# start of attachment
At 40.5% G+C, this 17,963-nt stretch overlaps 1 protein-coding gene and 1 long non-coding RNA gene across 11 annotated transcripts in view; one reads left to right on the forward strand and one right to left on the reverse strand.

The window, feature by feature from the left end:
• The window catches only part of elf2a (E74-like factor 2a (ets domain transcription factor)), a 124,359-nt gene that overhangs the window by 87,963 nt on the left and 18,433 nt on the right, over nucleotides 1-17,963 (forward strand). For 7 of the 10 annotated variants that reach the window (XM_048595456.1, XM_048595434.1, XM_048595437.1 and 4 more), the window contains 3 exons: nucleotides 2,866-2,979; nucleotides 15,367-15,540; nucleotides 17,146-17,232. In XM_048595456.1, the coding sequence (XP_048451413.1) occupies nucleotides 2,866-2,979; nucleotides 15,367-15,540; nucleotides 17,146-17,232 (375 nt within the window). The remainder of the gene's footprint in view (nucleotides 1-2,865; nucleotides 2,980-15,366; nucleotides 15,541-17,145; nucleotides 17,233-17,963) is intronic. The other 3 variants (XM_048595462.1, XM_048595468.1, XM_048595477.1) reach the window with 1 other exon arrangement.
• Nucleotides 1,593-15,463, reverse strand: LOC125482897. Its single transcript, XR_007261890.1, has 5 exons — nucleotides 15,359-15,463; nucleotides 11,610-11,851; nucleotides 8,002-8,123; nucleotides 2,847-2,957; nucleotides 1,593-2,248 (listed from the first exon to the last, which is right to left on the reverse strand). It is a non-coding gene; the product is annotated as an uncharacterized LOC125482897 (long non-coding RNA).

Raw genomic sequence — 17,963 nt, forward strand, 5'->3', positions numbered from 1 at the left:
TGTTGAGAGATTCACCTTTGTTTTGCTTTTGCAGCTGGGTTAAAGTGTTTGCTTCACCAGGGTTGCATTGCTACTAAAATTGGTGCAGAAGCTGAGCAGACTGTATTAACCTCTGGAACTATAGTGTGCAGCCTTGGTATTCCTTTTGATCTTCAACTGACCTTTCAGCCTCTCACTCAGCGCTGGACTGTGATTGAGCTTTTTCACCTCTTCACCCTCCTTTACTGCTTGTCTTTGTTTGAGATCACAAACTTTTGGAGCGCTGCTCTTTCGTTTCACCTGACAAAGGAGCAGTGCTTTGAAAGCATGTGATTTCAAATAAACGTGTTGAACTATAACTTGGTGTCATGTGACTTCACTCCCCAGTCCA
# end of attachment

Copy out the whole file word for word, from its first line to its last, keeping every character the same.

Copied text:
At 40.5% G+C, this 17,963-nt stretch overlaps 1 protein-coding gene and 1 long non-coding RNA gene across 11 annotated transcripts in view; one reads left to right on the forward strand and one right to left on the reverse strand.

The window, feature by feature from the left end:
• The window catches only part of elf2a (E74-like factor 2a (ets domain transcription factor)), a 124,359-nt gene that overhangs the window by 87,963 nt on the left and 18,433 nt on the right, over nucleotides 1-17,963 (forward strand). For 7 of the 10 annotated variants that reach the window (XM_048595456.1, XM_048595434.1, XM_048595437.1 and 4 more), the window contains 3 exons: nucleotides 2,866-2,979; nucleotides 15,367-15,540; nucleotides 17,146-17,232. In XM_048595456.1, the coding sequence (XP_048451413.1) occupies nucleotides 2,866-2,979; nucleotides 15,367-15,540; nucleotides 17,146-17,232 (375 nt within the window). The remainder of the gene's footprint in view (nucleotides 1-2,865; nucleotides 2,980-15,366; nucleotides 15,541-17,145; nucleotides 17,233-17,963) is intronic. The other 3 variants (XM_048595462.1, XM_048595468.1, XM_048595477.1) reach the window with 1 other exon arrangement.
• Nucleotides 1,593-15,463, reverse strand: LOC125482897. Its single transcript, XR_007261890.1, has 5 exons — nucleotides 15,359-15,463; nucleotides 11,610-11,851; nucleotides 8,002-8,123; nucleotides 2,847-2,957; nucleotides 1,593-2,248 (listed from the first exon to the last, which is right to left on the reverse strand). It is a non-coding gene; the product is annotated as an uncharacterized LOC125482897 (long non-coding RNA).

Raw genomic sequence — 17,963 nt, forward strand, 5'->3', positions numbered from 1 at the left:
TGTTGAGAGATTCACCTTTGTTTTGCTTTTGCAGCTGGGTTAAAGTGTTTGCTTCACCAGGGTTGCATTGCTACTAAAATTGGTGCAGAAGCTGAGCAGACTGTATTAACCTCTGGAACTATAGTGTGCAGCCTTGGTATTCCTTTTGATCTTCAACTGACCTTTCAGCCTCTCACTCAGCGCTGGACTGTGATTGAGCTTTTTCACCTCTTCACCCTCCTTTACTGCTTGTCTTTGTTTGAGATCACAAACTTTTGGAGCGCTGCTCTTTCGTTTCACCTGACAAAGGAGCAGTGCTTTGAAAGCATGTGATTTCAAATAAACGTGTTGAACTATAACTTGGTGTCATGTGACTTCACTCCCCAGTCCA